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Waiting for the other shoe to drop

Written By: - Date published: 11:27 am, January 4th, 2012 - 35 comments
Categories: Economy, Social issues - Tags:

I read Colin James’s piece on the need for a resilient economy/society in yesterday’s ODT. A competent explanation of a risks facing New Zealand and an acknowledgement that New Zealand needs to design itself to withstand and exploit them. Nothing new to readers of The Standard. But are we building that resilience? James offers no opinion. The answer is ‘no’.

James defines resilience thusly:

“a strong, secure core, which can withstand shocks, plus enveloping material that is flexible, elastic, compressible and adaptable, to absorb, adjust and adapt to the shocks.

In this country we have strong foundations for resilience.

First, the natural advantages: abundant water, abundant high-quality food growing and catching capacity and abundant energy in a world short of water, food and energy; less direct harm ahead from climate change than almost every other country; distance from mayhem; space to breathe and think; clear skies; and a fresh/safe/natural country brand most others would die for.

Add the institutional and social advantages: stable democratic and legal institutions; a good education system by world standards; an inventive and adaptive people; a generally liberal people who have over 25 years invented biculturalism and begun to live with multiculturalism.”

OK, as far as it goes, but are we taking advantage of these foundations for a resilient economy?

Does selling nearly half of our electricity sector and the owner of our major coal reserves improve our resilience or weaken it? Obviously, it weakens it because the decisions future governments may wish to take to insure security of affordable energy supply to New Zealand’s economy will be constrained by the rights of the (foreign) minority shareholders whose interests won’t necessarily align with the interests of New Zealand. Energy is a strategic asset – giving away partial control over it to people whose only interest is short-term profit is not resilience-enhancing.

Does a government pogrom against the teachers’ unions starting with national standards, charter schools, league tables, and performance pay along with restrictions on right to strike enhance the resilience of our education system? No, it does quite the opposite – it funnels the best teachers towards the schools of the elite’s children and degrades the education of everyone else. That’s its intention and the long-term result is a bigger tail of under-achievement, with negative impacts on our society and economy that last generations.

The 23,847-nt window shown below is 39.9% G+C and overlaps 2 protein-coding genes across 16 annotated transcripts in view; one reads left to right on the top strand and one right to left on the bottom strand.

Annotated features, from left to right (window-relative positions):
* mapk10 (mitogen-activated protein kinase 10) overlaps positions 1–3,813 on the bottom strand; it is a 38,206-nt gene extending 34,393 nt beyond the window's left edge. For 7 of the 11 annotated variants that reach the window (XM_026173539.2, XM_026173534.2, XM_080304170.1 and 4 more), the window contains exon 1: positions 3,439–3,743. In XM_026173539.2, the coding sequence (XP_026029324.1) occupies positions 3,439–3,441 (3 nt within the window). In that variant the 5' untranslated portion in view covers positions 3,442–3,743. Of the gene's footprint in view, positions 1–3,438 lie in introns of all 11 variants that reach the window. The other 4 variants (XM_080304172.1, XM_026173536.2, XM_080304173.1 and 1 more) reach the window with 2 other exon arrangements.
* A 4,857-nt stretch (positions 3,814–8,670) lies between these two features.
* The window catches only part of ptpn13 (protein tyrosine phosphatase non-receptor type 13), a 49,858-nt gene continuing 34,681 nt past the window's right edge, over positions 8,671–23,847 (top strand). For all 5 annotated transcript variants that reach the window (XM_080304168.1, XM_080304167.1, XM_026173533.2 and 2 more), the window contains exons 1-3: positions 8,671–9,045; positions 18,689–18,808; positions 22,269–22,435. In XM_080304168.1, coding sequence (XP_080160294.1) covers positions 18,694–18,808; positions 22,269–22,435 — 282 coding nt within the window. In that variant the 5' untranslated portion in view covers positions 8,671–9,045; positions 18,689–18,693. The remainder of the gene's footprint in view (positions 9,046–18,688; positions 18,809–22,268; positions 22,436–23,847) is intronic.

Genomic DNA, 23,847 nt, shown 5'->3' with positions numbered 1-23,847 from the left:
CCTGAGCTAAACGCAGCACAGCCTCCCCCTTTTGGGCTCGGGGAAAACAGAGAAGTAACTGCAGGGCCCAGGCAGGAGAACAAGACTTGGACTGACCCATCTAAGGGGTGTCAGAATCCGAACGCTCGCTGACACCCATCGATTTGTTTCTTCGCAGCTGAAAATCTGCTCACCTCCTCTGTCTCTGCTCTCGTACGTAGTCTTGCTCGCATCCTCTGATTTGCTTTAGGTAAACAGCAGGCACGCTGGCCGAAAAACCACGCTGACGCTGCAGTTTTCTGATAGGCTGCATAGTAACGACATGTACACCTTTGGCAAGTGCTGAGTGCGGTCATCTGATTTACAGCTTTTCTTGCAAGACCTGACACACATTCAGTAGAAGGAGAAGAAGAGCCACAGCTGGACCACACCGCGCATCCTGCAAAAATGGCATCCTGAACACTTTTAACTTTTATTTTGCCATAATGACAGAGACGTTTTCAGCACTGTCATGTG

Does a programme of more and more centralised government, where councils are folded into ‘supercities’ and executive government seizes dictatorial powers without due cause enhance our resilience? No. At the heart of resilience is strength in depth; the ability to organise and be self-sufficient not just at the national and regional level but community level too. That is being rapidly eroded by the government’s power grabs.

Is it resilient when we are expending 3.5% of GDP on importing oil, which powers nearly our entire road transport network, and a 10% price bump sucks another $700m a year out of our economy? Is it resilience-enhancing, in the face of rising oil prices driven by peak oil, to increase our dependency on imported oil with massive highway building projects, which don’t make economic sense even under the rosy official calculations? Is it resilience-enhancing to burn billions of dollars to get worthless assets, which hook us on to burning more oil when less and less is available? Obviously not.

Do attacks on the wages, work rights, and collective bargaining rights of New Zealanders enhance our resilience? No. They make us even more dependent on the whims of foreign owners and the good will of our bosses. A steady, secure, adequate income and meaningful employment is the basis of freedom. We are moving away from that at a rate of knots.

A resilient New Zealand is a land of well-educated, empowered citizens who have livelihoods that allow them to support their families and have a real say in the rules and decisions which affect their lives. It is a land where we are not reliant on overseas producers and owners whose interests don’t match our own for the necessities of a modern economy, where we retain ownership over the core of our economy and the ability to make things for ourselves.

It’s nice that pundits are finally starting to realise that resilience, not growth, will be the watchword of the next 50 years but lets see them actually challenge the government to get on with the job.

We are not building a resilient New Zealand under National, we are destroying it.